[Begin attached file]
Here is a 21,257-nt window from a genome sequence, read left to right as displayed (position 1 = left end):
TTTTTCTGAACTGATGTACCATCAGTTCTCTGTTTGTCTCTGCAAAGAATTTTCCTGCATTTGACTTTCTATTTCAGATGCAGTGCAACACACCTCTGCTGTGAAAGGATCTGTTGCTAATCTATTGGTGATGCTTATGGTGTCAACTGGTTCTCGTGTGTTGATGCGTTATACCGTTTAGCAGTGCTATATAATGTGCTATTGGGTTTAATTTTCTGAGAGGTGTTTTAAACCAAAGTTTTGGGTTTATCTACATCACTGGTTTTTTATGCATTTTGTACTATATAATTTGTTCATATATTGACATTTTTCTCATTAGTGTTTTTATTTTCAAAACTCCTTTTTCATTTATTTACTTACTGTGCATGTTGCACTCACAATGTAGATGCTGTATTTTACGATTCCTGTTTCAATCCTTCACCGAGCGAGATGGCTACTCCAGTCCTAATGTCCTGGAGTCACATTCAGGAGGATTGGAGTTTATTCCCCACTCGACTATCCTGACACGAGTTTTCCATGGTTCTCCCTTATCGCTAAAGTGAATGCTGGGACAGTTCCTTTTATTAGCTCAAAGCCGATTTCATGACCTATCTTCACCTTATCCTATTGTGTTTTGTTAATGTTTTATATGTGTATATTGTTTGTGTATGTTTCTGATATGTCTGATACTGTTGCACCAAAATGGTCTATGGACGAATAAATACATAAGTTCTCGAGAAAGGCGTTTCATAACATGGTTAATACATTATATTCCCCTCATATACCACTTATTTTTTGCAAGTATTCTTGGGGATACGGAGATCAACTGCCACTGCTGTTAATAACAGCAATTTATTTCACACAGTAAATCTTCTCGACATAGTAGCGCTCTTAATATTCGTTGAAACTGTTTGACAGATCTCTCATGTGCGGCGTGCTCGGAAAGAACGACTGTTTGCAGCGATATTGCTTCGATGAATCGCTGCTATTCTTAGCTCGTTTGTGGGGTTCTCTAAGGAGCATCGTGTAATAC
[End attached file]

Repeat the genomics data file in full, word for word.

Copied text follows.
Here is a 21,257-nt window from a genome sequence, read left to right as displayed (position 1 = left end):
TTTTTCTGAACTGATGTACCATCAGTTCTCTGTTTGTCTCTGCAAAGAATTTTCCTGCATTTGACTTTCTATTTCAGATGCAGTGCAACACACCTCTGCTGTGAAAGGATCTGTTGCTAATCTATTGGTGATGCTTATGGTGTCAACTGGTTCTCGTGTGTTGATGCGTTATACCGTTTAGCAGTGCTATATAATGTGCTATTGGGTTTAATTTTCTGAGAGGTGTTTTAAACCAAAGTTTTGGGTTTATCTACATCACTGGTTTTTTATGCATTTTGTACTATATAATTTGTTCATATATTGACATTTTTCTCATTAGTGTTTTTATTTTCAAAACTCCTTTTTCATTTATTTACTTACTGTGCATGTTGCACTCACAATGTAGATGCTGTATTTTACGATTCCTGTTTCAATCCTTCACCGAGCGAGATGGCTACTCCAGTCCTAATGTCCTGGAGTCACATTCAGGAGGATTGGAGTTTATTCCCCACTCGACTATCCTGACACGAGTTTTCCATGGTTCTCCCTTATCGCTAAAGTGAATGCTGGGACAGTTCCTTTTATTAGCTCAAAGCCGATTTCATGACCTATCTTCACCTTATCCTATTGTGTTTTGTTAATGTTTTATATGTGTATATTGTTTGTGTATGTTTCTGATATGTCTGATACTGTTGCACCAAAATGGTCTATGGACGAATAAATACATAAGTTCTCGAGAAAGGCGTTTCATAACATGGTTAATACATTATATTCCCCTCATATACCACTTATTTTTTGCAAGTATTCTTGGGGATACGGAGATCAACTGCCACTGCTGTTAATAACAGCAATTTATTTCACACAGTAAATCTTCTCGACATAGTAGCGCTCTTAATATTCGTTGAAACTGTTTGACAGATCTCTCATGTGCGGCGTGCTCGGAAAGAACGACTGTTTGCAGCGATATTGCTTCGATGAATCGCTGCTATTCTTAGCTCGTTTGTGGGGTTCTCTAAGGAGCATCGTGTAATAC